Elections free and fair, says AU

Friday, May 9, 2014

Pretoria - The African Union (AU) Election Observer Mission has declared South Africa’s 2014 national and provincial elections as free, fair, transparent and credible.

“The elections were also peaceful and reflects the wishes and aspirations of South Africans,” the mission said in its preliminary report on Friday.

The mission will release its final and comprehensive report two months after the elections.

Officials from the 54-member strong observer mission were deployed in all the nine provinces.

Led by former Ghanaian President John Kufuo, the mission was made up of representatives from the Pan African Parliament (PAP), human rights groups and civil society from over 25 African countries.  

Releasing the report to the media, the Deputy Head of Mission Ibrahim Fall, who is also the former Assistant Secretary General to the United Nations said they were pleased with the general political and electoral environment.

Fall said the mission noted that the parties conducted themselves in accordance with the electoral law.

“The general political and electoral environment was generally peaceful across the country with voters being able to exercise their right to vote.

“There was also a high level of tolerance between the contesting political parties and their supporters. The mission also noted the professionalism of the security forces,” he told the media at the IEC’s Results Operations Centre in Pretoria.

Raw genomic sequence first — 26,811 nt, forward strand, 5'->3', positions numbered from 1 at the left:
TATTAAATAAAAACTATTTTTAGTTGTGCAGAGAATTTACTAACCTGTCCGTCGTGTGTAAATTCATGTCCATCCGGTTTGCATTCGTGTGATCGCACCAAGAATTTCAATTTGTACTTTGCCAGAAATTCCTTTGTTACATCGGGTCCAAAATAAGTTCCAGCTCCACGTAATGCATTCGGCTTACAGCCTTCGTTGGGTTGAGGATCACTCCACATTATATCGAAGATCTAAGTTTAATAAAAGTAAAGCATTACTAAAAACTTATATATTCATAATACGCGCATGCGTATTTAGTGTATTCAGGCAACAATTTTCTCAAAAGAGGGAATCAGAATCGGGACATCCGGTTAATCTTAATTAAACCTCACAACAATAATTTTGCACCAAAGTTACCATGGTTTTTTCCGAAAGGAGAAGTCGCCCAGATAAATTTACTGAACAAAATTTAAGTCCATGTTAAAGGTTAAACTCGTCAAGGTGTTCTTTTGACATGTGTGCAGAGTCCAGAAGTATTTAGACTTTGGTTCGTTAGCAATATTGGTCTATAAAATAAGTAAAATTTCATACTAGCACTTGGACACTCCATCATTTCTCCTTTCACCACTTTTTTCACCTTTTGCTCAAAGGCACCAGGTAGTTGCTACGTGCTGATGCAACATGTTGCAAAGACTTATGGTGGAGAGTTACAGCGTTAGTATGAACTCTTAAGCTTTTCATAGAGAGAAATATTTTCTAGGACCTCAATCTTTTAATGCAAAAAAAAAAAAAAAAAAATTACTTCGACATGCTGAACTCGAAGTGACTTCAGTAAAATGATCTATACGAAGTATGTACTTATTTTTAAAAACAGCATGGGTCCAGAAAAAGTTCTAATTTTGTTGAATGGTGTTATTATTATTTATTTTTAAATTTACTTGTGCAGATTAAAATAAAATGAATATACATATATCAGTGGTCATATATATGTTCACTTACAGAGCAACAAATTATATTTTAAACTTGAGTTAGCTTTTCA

With regards to the preparedness of the IEC, the mission observed that the commission personnel were adequately trained on all aspects of the electoral process and demonstrated high levels of professionalism, competence and understanding of their roles and responsibilities.

On polling stations and election materials, the team noted that most of the polling stations were located in public places, and the commission conveniently placed signposts to direct voters to these polling stations.

The election materials were adequate in most of the polling stations visited and were deployed well in advance. However, at some polling stations the mission noted that few incidents of inadequate voting material were observed.

The mission also noted the special measures taken by the IEC to facilitate and assist special groups, including the elderly, people with disabilities and was particularly impressed with the participation of women and youth in the elections, as well as with the use of technology.

As the electoral process is yet to be concluded, the mission called on all stakeholders to continue to uphold peace and harmony across the country and await the final announcement of results by the IEC.

The IEC is due to declare the final results tomorrow. With vote counting nearly complete, the ANC was assured of a sweeping victory of about 62 percent in Wednesday's polls.

The DA's score was hovering around 22 percent, with a slight boost still expected from ballots cast abroad, after results were received from 96 percent of the country's voting districts.

The official opposition increased its majority in the Western Cape to 58 percent, and notably won all nine wards in sprawling Mitchell's Plain.

But the Democratic Alliance failed to shake the ANC's supremacy in the other eight provinces and the ruling party was comfortably holding on to its outright majority in Gauteng.

Kufuor congratulated South Africa saying the mission had taken lessons.

“We commend the IEC and the people…they have shown commitment in their own processes … South Africa has set the bar so high for other countries who have upcoming elections.”- SAnews.gov.za

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